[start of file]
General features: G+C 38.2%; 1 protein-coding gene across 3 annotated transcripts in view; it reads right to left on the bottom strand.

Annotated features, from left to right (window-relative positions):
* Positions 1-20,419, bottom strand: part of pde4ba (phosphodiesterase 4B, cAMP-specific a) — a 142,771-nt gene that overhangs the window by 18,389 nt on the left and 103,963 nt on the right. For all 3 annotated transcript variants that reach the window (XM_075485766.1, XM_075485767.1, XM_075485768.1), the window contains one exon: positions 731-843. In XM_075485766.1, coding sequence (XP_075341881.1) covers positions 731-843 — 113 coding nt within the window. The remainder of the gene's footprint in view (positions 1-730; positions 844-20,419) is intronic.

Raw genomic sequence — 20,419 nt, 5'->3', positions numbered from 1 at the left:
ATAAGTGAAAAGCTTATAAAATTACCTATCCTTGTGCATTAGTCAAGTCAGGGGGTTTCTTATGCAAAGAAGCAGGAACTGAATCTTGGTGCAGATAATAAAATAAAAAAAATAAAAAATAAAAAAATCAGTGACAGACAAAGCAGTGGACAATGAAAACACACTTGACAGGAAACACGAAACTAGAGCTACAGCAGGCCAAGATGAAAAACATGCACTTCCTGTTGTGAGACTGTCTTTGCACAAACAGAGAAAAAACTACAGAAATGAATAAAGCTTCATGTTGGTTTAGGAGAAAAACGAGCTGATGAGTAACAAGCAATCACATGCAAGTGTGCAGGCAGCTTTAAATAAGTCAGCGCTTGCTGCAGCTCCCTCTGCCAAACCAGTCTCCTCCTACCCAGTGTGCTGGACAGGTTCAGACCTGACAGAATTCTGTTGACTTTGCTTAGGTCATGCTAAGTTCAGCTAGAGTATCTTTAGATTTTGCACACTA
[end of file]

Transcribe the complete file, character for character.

General features: G+C 38.2%; 1 protein-coding gene across 3 annotated transcripts in view; it reads right to left on the bottom strand.

Annotated features, from left to right (window-relative positions):
* Positions 1-20,419, bottom strand: part of pde4ba (phosphodiesterase 4B, cAMP-specific a) — a 142,771-nt gene that overhangs the window by 18,389 nt on the left and 103,963 nt on the right. For all 3 annotated transcript variants that reach the window (XM_075485766.1, XM_075485767.1, XM_075485768.1), the window contains one exon: positions 731-843. In XM_075485766.1, coding sequence (XP_075341881.1) covers positions 731-843 — 113 coding nt within the window. The remainder of the gene's footprint in view (positions 1-730; positions 844-20,419) is intronic.

Raw genomic sequence — 20,419 nt, 5'->3', positions numbered from 1 at the left:
ATAAGTGAAAAGCTTATAAAATTACCTATCCTTGTGCATTAGTCAAGTCAGGGGGTTTCTTATGCAAAGAAGCAGGAACTGAATCTTGGTGCAGATAATAAAATAAAAAAAATAAAAAATAAAAAAATCAGTGACAGACAAAGCAGTGGACAATGAAAACACACTTGACAGGAAACACGAAACTAGAGCTACAGCAGGCCAAGATGAAAAACATGCACTTCCTGTTGTGAGACTGTCTTTGCACAAACAGAGAAAAAACTACAGAAATGAATAAAGCTTCATGTTGGTTTAGGAGAAAAACGAGCTGATGAGTAACAAGCAATCACATGCAAGTGTGCAGGCAGCTTTAAATAAGTCAGCGCTTGCTGCAGCTCCCTCTGCCAAACCAGTCTCCTCCTACCCAGTGTGCTGGACAGGTTCAGACCTGACAGAATTCTGTTGACTTTGCTTAGGTCATGCTAAGTTCAGCTAGAGTATCTTTAGATTTTGCACACTA